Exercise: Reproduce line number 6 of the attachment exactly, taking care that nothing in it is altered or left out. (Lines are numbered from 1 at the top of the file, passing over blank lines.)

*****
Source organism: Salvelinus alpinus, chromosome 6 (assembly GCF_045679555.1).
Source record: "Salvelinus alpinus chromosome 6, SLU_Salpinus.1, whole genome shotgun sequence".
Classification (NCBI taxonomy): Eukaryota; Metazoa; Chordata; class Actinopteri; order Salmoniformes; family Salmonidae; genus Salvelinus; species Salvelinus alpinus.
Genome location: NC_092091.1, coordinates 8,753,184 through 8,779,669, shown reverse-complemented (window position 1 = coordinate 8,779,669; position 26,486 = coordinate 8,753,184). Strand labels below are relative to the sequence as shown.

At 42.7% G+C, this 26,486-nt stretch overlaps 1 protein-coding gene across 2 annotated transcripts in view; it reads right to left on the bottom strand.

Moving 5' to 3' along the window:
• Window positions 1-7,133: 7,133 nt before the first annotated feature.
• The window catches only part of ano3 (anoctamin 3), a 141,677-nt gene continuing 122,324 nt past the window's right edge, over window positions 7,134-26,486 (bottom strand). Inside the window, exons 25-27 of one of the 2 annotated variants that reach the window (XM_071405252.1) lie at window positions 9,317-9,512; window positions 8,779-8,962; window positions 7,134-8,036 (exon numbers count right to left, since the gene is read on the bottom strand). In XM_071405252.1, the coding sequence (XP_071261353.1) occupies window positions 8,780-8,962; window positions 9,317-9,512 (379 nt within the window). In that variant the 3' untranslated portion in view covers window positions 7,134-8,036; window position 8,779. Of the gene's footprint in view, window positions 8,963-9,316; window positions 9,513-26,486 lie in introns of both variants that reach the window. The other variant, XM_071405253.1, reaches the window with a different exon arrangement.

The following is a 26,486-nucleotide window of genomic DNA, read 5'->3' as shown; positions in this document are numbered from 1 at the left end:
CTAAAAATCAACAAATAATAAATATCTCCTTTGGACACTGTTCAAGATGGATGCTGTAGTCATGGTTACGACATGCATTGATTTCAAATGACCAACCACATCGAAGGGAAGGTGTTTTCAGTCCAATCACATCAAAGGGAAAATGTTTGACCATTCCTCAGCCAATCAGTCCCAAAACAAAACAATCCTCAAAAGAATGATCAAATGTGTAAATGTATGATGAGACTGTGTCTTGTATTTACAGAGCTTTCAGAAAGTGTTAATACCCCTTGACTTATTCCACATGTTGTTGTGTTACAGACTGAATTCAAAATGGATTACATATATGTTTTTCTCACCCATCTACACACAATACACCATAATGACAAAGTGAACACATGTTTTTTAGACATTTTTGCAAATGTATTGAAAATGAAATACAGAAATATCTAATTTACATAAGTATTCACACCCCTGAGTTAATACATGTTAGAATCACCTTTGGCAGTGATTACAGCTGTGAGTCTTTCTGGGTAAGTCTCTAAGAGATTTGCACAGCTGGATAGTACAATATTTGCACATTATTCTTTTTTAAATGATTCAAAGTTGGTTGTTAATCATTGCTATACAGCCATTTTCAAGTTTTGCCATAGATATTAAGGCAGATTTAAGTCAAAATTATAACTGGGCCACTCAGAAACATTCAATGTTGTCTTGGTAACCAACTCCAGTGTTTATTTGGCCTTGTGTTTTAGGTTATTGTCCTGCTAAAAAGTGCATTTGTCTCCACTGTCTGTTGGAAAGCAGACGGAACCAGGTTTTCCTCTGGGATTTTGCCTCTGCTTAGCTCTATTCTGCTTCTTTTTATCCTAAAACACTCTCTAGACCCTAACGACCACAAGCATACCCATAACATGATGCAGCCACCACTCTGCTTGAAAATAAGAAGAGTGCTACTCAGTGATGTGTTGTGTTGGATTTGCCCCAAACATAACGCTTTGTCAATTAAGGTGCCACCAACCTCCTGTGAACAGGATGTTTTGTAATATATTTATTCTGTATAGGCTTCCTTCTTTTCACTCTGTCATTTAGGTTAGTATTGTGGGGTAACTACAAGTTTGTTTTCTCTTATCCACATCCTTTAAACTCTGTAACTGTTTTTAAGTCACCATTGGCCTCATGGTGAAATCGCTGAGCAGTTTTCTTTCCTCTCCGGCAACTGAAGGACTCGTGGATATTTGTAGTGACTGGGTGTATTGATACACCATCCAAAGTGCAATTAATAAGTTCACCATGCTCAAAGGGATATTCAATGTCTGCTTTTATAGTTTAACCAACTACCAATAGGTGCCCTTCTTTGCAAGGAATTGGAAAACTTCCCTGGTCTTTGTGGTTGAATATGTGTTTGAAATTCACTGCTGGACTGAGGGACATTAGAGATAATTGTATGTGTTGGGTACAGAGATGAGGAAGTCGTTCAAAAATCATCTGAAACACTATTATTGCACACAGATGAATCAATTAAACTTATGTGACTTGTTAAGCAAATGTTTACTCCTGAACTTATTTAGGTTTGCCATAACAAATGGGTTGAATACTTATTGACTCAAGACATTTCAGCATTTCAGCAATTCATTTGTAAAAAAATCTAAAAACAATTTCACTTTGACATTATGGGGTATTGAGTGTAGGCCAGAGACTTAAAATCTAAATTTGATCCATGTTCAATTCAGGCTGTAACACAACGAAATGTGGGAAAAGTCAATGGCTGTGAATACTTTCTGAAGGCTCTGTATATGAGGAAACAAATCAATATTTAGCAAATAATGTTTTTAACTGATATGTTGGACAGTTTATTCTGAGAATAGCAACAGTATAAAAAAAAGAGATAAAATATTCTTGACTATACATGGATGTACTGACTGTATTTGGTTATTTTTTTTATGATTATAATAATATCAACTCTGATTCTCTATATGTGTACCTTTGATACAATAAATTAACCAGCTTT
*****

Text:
Moving 5' to 3' along the window: